The justice system is not 100% flawless. Unfortunately, there are cases where a convicted person is actually innocent of the crime and was wrongly accused. There are a number of reasons a person can be wrongly accused, which include a lack of evidence, tampered evidence and witnesses, setting another person up for the crime, and an unfair jury selection. However, it is less common today to wrongly convict a person of a crime because DNA technology has advanced. Today, you are more likely to hear about a person finally being freed after being wrongly convicted and imprisoned for a crime that occurred years ago.
According to the American Civil Liberties Union (ACLU), over 200 people have been wrongly convicted of a serious offense like murder and rape since 1989.Most of these cases were racially-charged against African Americans. Since 1973, approximately 130 people have been exonerated and released from prison. The average number of years a wrongly convicted individual spends in prison before they are exonerated is 9.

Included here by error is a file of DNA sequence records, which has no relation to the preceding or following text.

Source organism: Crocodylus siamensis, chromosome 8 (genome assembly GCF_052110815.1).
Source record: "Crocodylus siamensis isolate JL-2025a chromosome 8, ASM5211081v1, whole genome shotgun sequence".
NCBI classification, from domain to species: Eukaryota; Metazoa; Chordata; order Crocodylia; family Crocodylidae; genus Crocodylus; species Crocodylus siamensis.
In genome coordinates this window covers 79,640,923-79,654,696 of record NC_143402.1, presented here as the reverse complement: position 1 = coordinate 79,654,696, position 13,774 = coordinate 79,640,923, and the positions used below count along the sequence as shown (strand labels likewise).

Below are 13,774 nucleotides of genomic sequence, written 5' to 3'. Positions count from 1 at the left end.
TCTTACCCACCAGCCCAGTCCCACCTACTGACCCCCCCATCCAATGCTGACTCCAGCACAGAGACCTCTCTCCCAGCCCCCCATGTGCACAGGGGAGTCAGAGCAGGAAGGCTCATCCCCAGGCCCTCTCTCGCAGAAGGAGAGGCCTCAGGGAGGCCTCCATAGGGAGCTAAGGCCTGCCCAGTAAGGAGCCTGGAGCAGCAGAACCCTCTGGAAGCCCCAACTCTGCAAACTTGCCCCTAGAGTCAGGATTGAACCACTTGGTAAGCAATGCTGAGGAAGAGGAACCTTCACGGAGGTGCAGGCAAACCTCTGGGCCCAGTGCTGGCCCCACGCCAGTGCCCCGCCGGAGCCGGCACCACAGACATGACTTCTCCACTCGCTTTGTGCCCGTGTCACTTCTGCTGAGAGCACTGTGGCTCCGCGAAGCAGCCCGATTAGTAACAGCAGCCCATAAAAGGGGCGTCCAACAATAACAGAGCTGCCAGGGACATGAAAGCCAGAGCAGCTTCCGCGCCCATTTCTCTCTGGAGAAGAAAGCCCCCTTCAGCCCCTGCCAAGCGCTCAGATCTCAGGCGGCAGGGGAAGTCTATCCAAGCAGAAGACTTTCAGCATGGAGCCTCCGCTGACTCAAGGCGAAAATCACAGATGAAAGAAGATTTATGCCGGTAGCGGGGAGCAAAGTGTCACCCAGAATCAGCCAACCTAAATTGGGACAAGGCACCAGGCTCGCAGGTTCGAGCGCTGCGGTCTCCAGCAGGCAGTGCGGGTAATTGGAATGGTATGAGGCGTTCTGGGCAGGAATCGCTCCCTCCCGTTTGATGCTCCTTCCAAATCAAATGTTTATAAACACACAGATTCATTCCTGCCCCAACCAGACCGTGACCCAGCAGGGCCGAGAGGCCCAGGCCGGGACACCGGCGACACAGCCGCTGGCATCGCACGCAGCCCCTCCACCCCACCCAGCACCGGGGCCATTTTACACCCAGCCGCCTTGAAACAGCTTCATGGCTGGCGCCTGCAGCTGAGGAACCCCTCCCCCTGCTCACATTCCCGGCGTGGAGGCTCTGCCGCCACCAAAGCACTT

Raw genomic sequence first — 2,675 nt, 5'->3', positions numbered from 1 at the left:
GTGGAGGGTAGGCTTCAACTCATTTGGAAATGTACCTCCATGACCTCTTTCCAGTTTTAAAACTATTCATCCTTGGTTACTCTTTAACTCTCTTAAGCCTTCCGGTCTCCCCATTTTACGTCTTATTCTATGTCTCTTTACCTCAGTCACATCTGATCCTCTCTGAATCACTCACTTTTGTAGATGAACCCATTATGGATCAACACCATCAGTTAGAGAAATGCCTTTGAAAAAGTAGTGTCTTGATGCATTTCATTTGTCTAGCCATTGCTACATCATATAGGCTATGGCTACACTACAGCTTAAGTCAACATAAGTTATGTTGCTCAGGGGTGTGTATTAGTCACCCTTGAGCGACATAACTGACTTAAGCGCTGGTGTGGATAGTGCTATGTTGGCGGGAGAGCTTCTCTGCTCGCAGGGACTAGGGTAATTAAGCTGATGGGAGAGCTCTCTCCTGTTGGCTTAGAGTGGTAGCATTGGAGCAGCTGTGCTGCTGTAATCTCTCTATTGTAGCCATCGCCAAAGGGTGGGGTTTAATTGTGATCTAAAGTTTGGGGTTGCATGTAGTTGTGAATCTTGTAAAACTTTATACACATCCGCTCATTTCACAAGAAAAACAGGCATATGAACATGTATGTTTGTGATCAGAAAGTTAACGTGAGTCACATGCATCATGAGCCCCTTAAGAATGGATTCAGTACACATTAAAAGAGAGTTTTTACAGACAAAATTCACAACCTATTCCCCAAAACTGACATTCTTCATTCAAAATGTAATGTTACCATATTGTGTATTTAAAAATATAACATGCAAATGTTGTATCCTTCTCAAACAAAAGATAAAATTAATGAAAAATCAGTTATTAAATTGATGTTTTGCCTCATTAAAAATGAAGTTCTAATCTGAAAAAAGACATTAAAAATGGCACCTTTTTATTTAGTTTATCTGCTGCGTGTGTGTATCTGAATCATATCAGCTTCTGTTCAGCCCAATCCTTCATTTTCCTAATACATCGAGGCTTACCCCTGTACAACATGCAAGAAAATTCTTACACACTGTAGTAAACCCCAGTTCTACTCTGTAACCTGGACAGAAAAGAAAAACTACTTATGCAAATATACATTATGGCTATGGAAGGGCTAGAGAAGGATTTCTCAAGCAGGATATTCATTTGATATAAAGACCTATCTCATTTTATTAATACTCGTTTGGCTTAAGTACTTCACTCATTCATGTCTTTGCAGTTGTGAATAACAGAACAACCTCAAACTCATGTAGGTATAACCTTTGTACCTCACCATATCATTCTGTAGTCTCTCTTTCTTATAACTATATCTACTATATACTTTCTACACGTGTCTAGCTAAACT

The person who was wrongly convicted can possibly file suit against the person or party who brought the charges. They can also argue that their civil rights were violated. If they wish to proceed, they will need a lawyer who can help fight for their case in court.
When this wrongfully convicted individual is released, they are given monetary compensation that is meant to cover their bail, attorney fees, lost wages, and more. Money can only repair so much damage, and no matter how much compensation is provided, it will never be enough to make up for all the loses this person experienced. This person will forever live with some degree of damaged reputation and humiliation, even after they have had their name cleared. On top of that, add up all the time they lost while they were fighting for themselves in trial and then in jail. After all the stress and hardship they went through, they cannot completely forget those dark times.